Fifth Amended Chapter 11 Plan of Reorganization PDF for download or print
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Order Approving LMI/Interstate Settlement PDF for download or print
Disclosure Statement for Corrected Third Amended Chapter 11 Plan of Reorganization PDF for download or print
Notice of Hearing and Joint Motion Re: Settlement Agreement with LMI/Interstate Insurers PDF for download or print
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Notice of Chapter 11 Case PDF for download or Print
Disclosures Regarding Clergy Sexual Abuse of Minors
In 2002, the National Review Board commissioned the John Jay College of Criminal Justice to conduct a blind study to determine the nature and scope of child sexual abuse within the Roman Catholic Church in the United States. Each diocese in the United States was contacted by John Jay College and was required to report the number of priests within its diocese who had “credible” accusations of abuse.
The study required the report of any accusation that was not implausible (see definition below). This included allegations that did not necessarily result in a criminal, civil or diocesan investigation and allegations that were unsubstantiated.
The national study defined an implausible allegation as one that could not possibly have happened under the given circumstances (e.g., an accusation is made to a bishop about a priest who never served at that diocese). The study went on to say that erroneous information does not necessarily make the allegation implausible (e.g., a priest arrived at the diocese a year after the alleged abuse, but all other facts of the case are credible and the alleged victim might have mistaken the date). Allegations that were determined not to be “implausible” have since been referred to as “credible” accusations.
The methodology of the study encouraged over-reporting and the study specifically directed each diocese not to engage in the endeavor of weighing the credibility of any of the accusations out of concern that the data produced by the study would arguably be invalid because of subjective determinations as to the credibility of, or substantiation of, the allegation(s).
The national study concluded that approximately 4% of priests in ministry had accusations of abuse made against them. The study also found that the annual number of incidents of sexual abuse of minors by priests increased steadily to a peak in the late 1970s and early 1980s and then declined sharply after 1985.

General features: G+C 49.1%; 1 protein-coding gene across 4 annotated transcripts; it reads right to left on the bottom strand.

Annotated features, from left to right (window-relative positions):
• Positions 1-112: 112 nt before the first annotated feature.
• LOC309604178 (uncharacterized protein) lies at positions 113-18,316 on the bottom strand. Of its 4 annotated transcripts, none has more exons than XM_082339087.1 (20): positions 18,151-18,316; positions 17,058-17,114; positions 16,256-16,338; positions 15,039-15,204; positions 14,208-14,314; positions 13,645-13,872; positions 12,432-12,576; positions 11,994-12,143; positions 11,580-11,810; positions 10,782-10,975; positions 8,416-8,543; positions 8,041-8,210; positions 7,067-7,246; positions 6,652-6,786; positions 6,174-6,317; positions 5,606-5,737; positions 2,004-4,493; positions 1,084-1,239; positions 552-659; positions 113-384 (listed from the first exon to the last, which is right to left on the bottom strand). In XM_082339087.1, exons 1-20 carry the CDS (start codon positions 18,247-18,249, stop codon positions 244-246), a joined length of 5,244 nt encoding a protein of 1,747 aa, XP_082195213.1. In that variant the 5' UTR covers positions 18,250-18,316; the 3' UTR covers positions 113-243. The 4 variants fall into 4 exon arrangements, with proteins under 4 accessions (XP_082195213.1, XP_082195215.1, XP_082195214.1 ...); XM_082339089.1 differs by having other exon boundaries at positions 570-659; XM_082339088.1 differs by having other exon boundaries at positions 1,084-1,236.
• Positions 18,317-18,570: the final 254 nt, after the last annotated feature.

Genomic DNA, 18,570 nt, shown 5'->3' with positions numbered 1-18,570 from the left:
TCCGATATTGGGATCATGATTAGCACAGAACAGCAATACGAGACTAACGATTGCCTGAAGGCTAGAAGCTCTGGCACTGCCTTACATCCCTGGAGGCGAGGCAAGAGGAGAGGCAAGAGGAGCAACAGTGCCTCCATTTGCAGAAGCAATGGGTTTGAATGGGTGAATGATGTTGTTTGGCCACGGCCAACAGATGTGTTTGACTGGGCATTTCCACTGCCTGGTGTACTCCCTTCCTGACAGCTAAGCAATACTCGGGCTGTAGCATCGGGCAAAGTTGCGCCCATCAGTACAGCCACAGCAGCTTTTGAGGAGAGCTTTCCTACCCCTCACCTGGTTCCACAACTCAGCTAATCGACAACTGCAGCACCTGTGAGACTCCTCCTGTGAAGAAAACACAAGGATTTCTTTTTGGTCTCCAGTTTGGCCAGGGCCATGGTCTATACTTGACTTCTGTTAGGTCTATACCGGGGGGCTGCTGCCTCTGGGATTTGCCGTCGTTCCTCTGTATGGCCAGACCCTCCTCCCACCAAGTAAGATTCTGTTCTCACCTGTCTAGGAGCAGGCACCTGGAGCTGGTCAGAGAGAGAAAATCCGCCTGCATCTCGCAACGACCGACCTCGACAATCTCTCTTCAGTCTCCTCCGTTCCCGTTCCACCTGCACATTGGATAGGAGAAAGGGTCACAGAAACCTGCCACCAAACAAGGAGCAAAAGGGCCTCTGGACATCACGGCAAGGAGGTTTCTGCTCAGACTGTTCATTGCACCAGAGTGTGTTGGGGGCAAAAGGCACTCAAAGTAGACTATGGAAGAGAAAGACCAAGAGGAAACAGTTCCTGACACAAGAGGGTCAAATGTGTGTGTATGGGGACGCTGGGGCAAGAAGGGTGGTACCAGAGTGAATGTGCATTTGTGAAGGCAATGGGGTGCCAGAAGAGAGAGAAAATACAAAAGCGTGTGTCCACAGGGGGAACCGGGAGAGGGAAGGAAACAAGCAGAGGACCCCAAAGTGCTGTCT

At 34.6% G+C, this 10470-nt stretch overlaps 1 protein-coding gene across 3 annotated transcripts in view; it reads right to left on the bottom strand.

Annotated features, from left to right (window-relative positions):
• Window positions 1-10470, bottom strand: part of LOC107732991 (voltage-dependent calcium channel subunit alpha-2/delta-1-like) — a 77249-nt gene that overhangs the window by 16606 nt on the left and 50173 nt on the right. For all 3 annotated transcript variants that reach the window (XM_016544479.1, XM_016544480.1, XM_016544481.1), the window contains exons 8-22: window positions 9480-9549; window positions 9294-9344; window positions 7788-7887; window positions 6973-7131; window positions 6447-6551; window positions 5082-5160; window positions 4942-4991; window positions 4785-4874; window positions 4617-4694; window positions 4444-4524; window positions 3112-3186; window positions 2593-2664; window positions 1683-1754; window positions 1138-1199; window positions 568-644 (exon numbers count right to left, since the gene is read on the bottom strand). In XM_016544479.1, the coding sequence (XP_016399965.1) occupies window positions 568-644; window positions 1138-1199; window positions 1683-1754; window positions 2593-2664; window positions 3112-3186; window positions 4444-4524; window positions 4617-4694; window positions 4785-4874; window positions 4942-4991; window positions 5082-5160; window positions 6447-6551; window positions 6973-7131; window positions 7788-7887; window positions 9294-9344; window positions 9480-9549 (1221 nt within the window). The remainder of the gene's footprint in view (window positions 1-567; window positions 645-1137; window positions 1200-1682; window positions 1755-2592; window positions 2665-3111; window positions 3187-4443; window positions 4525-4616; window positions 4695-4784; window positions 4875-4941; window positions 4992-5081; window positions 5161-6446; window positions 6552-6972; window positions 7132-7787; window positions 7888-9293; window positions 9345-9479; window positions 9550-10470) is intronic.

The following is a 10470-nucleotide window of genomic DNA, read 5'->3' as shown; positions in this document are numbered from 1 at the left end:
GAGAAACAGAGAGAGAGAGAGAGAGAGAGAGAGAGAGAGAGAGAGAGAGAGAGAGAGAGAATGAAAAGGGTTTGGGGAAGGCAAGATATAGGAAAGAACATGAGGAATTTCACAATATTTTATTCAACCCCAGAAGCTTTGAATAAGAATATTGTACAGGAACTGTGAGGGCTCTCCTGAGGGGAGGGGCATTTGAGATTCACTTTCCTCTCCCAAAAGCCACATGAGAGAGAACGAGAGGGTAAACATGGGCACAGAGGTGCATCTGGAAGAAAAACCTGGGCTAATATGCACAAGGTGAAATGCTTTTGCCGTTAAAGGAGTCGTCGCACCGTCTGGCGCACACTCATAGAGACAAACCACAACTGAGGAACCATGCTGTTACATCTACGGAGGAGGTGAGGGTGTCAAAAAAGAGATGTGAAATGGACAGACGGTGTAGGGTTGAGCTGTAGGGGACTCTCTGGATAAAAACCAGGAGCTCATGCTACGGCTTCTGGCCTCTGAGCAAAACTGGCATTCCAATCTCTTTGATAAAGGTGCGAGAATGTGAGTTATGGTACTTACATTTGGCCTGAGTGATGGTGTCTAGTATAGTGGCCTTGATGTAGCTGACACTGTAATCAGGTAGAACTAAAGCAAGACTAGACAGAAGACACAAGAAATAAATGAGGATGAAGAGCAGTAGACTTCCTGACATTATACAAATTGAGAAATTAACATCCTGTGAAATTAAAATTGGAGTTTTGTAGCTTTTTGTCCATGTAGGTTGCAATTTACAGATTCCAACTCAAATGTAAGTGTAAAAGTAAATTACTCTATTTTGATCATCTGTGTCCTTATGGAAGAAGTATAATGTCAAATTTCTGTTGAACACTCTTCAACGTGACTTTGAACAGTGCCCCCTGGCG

The Ramsey County District Court has ordered that the Diocese of Winona publicly release the names associated with the John Jay College Study, as well any other priests who have had accusations of child sexual abuse since 2004. In compliance with that Order, the Diocese of Winona hereby releases the following names, ages, places of ministry, ministerial status and current location of each priest associated with the John Jay Study, as well as the same information of those who have been accused of perpetrating sexual abuse against a minor since 2002.
In the interest of accountability, the Diocese of Winona maintains an updated list of names of men who have substantiated claims against them of sexually abusing a minor while they were assigned as priests in our diocese. The initial disclosure list was posted in December 2013. One additional name was posted October 23, 2014 and the alleged abuse occured outside the diocese.
Thirteen John Jay Study Priests
(Click each name to access the detailed priest summary)
Priests Accused of Abuse After 2004
Priests Names Added After Initial Listing
October 23, 2014
- James Nickel (Alleged abuse outside of the diocese) Deceased 2008
April 10, 2015
September 26, 2019